If your brand’s voice isn’t that personal, don’t worry: use the voice you’ve developed. You just need to know who you sound like so that you can speak the right way to your audience.
And don’t try to step outside of that voice—if people like your brand, they like your brand’s voice, and it needs to stay consistent.
5. Use Effective Calls to Action (CTAs)
Always stay one step ahead of your consumer. Put more simply, what do you want them to do as a result of reading your email?
I once had a boss who told us that we should never hang up the phone with a client before securing our next appointment to speak with them. This is great advice, even in email.
Know what you want your email list to do, and then ask them to do it.
GrubHub—another company that knows their voice and employs it consistently—sent out this email after they launched their new website. (Note: National Redesigned Website Day is not a thing, but it was an excellent way to pull a “made you look” on their email list.)
You can see in the above screen grab that the first call to action comes in the graphic: a personified website that’s asking the reader to look at it.
The graphic is followed up by incredible copy, written in GrubHub’s distinct voice, that very clearly tells the reader what to do next.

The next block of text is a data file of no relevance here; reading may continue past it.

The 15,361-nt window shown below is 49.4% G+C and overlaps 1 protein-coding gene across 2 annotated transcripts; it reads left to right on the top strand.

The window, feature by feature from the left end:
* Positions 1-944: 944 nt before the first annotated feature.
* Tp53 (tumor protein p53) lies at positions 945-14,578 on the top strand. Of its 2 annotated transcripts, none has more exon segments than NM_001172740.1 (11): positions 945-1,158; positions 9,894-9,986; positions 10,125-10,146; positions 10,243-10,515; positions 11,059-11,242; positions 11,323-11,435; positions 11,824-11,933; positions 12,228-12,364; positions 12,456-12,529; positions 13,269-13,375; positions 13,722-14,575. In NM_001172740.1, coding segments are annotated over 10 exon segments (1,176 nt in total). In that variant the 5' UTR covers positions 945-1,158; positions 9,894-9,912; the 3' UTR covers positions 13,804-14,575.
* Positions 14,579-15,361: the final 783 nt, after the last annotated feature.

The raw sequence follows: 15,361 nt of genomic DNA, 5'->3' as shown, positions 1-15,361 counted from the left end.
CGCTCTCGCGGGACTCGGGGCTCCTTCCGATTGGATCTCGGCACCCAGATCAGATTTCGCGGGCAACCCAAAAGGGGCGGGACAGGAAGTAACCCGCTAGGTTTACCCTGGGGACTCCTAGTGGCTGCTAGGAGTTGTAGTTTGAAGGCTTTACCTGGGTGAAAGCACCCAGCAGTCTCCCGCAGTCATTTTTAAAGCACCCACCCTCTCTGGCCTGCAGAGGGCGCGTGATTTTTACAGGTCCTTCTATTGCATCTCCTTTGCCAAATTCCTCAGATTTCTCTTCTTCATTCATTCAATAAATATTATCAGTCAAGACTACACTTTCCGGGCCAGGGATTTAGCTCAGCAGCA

Again: 1) distinct voice, 2) simple explanation of the information they need you to know, and 3) four CTAs in a row. (“Wanted: humans,” “try the new GrubHub,” “we’d love your opinion, so here’s a link,” and “you’ll help us, yeah?”)
GrubHub clearly explained exactly what they want the reader to do as a result of this email. The best part is that even if the reader only adheres to one of the CTAs, GrubHub still got that person to do what they wanted.
If you’re looking for how to write good calls to action for your email copy, we’ve got you covered.
When someone has an inbox full of emails that never get opened, it says less about the email user and much, much more about the emails being sent to them. People are busy, and you want to make sure your email gets read, so you’ll need it to be important to them.
Know who you’re talking to, have several types of conversations, be yourself, and ask for what you need, and you’ll be on your way to being clicked through!